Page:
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Author Topic: Question about Flight Plans ..  (Read 5894 times)
Аэрофлот Jr.
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« on: February 07, 2009, 06:16:52 PM »

I just want to know that , how do airports get notified which airplane is coming in at what time, and how do flight plans get passed on , if you file a Flight Plan, how does it get to certain airports ? Thanks .
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sincerely, Rae
djmodifyd
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« Reply #1 on: February 07, 2009, 06:23:27 PM »

we have a FDIO (flight data input/output) system, which connects into the NAS (national airspace system, maybe service....)

When a flight takes off, it gets tagged up on the radar scope, which then sends a DM (departure message) to the NAS which starts up the flight plan.

The computer uses the filed airspeed of the airplane to calculate when it should be where at what time.  Then each facility on the way in the route of flight gets strips (centers use EURETS, which i don't know what it stands for, or even if thats the correct acronym for it) a half hour before the aircraft is due to arrive. 

In the tracon i work at, we get a strip that says, EGF4199 is supposed to be over NASAL310045 at 1450Z.  If we don't see the aircraft within a few minutes of that time, and we havn't had any time updates, we start looking.

Now say we are non radar, or for somereason something messes up, we have to manually send out a DM using the FIDO keyboard, which starts the whole cycle.

I hope that made sense...any other questions just ask

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Аэрофлот Jr.
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« Reply #2 on: February 07, 2009, 07:00:52 PM »


I hope that made sense...any other questions just ask


Oh, very clear. Thank you .  um one more question, what happens if the pilot cancels the flight plan en route, and divert to alternate airport ? does the flight plan get automatically get canceled by the NAS ?
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sincerely, Rae
davolijj
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« Reply #3 on: February 07, 2009, 08:21:09 PM »

URET - User Request Evaluation Tool.  It manages electronic flight progress strips and allows EnRoute controllers to trial-plan a change in route or altitude for aircraft and probe for potential conflicts before the controller issues a new clearance.  It was called CCLD back when it was in the Beta phase.  It's probably the only usable thing to come out of the free-flight program back in the 90s.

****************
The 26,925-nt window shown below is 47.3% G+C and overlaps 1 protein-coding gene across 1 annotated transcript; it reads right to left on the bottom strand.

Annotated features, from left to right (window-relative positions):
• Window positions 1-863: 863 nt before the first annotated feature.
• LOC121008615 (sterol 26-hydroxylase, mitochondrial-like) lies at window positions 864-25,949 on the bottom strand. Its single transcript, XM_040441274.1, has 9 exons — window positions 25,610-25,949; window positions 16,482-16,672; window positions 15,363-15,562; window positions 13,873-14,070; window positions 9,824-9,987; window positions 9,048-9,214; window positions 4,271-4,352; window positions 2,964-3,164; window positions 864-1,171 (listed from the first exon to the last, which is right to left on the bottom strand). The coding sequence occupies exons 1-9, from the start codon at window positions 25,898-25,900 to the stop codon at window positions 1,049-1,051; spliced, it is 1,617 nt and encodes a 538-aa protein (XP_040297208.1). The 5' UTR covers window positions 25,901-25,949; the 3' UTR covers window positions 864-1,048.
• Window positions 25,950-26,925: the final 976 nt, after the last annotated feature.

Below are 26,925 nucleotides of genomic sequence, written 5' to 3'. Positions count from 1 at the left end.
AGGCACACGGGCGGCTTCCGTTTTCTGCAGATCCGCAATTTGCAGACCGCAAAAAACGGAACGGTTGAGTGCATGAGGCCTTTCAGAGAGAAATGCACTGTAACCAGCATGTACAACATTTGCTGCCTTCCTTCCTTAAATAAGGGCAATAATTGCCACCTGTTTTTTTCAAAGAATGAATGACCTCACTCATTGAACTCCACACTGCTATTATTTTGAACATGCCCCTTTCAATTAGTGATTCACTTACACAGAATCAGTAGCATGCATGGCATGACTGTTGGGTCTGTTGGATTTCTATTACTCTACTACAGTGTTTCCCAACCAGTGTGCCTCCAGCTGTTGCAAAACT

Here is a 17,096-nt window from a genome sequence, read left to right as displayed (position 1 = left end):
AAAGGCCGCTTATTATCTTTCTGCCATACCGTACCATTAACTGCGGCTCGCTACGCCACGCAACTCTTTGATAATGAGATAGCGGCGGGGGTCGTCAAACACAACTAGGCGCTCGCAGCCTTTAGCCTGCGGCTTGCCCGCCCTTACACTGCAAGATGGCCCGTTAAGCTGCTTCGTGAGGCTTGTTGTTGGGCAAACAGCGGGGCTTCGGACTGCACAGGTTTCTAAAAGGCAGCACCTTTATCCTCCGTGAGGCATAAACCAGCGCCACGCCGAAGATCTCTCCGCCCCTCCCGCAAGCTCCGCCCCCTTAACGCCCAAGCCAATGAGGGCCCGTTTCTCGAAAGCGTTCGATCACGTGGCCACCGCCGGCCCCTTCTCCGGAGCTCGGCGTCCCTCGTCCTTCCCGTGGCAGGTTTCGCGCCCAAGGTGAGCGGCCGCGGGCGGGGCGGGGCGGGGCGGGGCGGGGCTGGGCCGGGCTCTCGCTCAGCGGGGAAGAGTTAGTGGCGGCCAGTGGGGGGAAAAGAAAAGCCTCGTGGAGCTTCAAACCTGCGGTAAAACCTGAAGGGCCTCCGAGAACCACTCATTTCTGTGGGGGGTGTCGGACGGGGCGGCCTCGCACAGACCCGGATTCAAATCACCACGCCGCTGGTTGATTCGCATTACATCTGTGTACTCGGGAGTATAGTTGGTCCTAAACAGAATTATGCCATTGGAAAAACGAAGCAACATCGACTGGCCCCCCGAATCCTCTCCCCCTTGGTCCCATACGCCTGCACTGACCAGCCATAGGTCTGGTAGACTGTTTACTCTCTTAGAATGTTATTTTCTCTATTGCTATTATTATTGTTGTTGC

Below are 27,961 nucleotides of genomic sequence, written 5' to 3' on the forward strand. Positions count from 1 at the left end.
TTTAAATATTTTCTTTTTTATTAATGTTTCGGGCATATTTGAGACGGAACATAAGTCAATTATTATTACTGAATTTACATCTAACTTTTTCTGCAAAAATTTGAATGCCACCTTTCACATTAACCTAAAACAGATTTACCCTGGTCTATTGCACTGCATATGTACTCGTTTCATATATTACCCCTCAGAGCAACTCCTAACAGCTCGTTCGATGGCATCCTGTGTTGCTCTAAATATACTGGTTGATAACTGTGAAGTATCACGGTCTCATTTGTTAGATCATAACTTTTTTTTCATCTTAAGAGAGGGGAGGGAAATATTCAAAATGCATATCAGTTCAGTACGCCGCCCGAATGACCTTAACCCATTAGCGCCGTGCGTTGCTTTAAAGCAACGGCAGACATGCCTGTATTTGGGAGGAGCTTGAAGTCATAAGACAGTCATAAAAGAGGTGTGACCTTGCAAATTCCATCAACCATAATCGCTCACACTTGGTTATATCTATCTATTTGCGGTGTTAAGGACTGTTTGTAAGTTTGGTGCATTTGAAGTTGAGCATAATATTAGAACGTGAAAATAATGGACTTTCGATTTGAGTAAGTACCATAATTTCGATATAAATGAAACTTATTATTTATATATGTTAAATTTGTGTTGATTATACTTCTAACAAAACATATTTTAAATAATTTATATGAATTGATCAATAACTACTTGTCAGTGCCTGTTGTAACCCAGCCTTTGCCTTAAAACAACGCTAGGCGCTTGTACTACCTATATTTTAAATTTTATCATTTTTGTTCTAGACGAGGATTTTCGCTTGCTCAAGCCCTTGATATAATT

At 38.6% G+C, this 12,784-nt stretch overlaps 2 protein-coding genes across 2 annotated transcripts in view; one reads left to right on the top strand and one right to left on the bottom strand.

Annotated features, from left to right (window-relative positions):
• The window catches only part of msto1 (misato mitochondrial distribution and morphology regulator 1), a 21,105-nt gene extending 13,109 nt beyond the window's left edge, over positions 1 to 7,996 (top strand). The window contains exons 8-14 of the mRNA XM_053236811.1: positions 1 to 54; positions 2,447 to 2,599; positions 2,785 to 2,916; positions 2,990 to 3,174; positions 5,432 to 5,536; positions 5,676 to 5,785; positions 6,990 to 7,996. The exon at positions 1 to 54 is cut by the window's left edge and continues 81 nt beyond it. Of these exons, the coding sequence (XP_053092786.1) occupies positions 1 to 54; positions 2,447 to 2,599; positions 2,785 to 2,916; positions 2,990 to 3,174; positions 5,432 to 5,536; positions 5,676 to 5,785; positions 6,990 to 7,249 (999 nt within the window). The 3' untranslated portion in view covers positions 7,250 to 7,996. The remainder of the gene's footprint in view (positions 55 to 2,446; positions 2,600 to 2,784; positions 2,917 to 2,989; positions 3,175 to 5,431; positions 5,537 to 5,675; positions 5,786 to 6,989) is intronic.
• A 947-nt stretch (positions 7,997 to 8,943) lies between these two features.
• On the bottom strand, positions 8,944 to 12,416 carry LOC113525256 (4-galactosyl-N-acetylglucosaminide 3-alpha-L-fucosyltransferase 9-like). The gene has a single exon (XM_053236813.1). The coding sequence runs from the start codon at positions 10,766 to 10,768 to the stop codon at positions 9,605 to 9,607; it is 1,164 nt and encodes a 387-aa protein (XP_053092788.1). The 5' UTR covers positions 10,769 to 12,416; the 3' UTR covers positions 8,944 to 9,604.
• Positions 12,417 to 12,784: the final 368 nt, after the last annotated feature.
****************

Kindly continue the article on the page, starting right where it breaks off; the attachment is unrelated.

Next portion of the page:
If a pilot cancels his flight plan en route the controller enters a "Remove Strip" message into the host system which is passed on to all the affected facilities.  If the pilot amends his flight plan, such as a change of destination like a diversion to an alternate, the controller would make the change in host (FDP, FDIO) and all affected facilities would get new amended strips.

I'm not sure how the terminal system works but there is no automatic flight plan cancellation in the en route system, the controller has to perform the action manually so there is always a record of the flight in the system.  I imagine terminal automation systems (STARS, ARTS, etc.) have something in place that will Remove Strips automatically when an arrival track is lost near a primary airport just like they do with automatic departure messages on initial track acquisition.
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JD
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« Reply #4 on: February 07, 2009, 08:23:29 PM »

um one more question, what happens if the pilot cancels the flight plan en route, and divert to alternate airport ? does the flight plan get automatically get canceled by the NAS ?

I'll let the controllers answer since I don't know what goes with the man behind the curtain, but just to clarify:  There is canceling an IFR flight plan, which can only be done in the US below 18,000 feet (for the most part all aircraft at FL180 and above are required to be on an IFR flight plan) presuming meteorological conditions allow and there is diverting to another airport.  The two are not one and the same since it is very common to divert to another airport while still IFR.
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Regards, Peter
ATC Feed:  Syracuse (KSYR), NY
Аэрофлот Jr.
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« Reply #5 on: February 07, 2009, 09:09:59 PM »

Thanks guys , very helpful Smiley
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sincerely, Rae
mkop
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« Reply #6 on: February 07, 2009, 10:31:32 PM »

When an a/c arrives at a major facility, I know ATC will automatically cancel their flight plan. Whose job is that? Is that the flight data guy's job?
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w0x0f
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« Reply #7 on: February 08, 2009, 12:56:59 AM »

When an a/c arrives at a major facility, I know ATC will automatically cancel their flight plan. Whose job is that? Is that the flight data guy's job?

Just like you said, it happens automatically.  There is no action required of ATC when an aircraft lands at a tower controlled facility.  We saw the aircraft land safely.  Flight plan closed.

The pilot must inform ATC via a remote frequency, phone, or Flight Service (good luck with that) when they land at an uncontrolled airport since there are no eyes to verify the landing.

w0x0f
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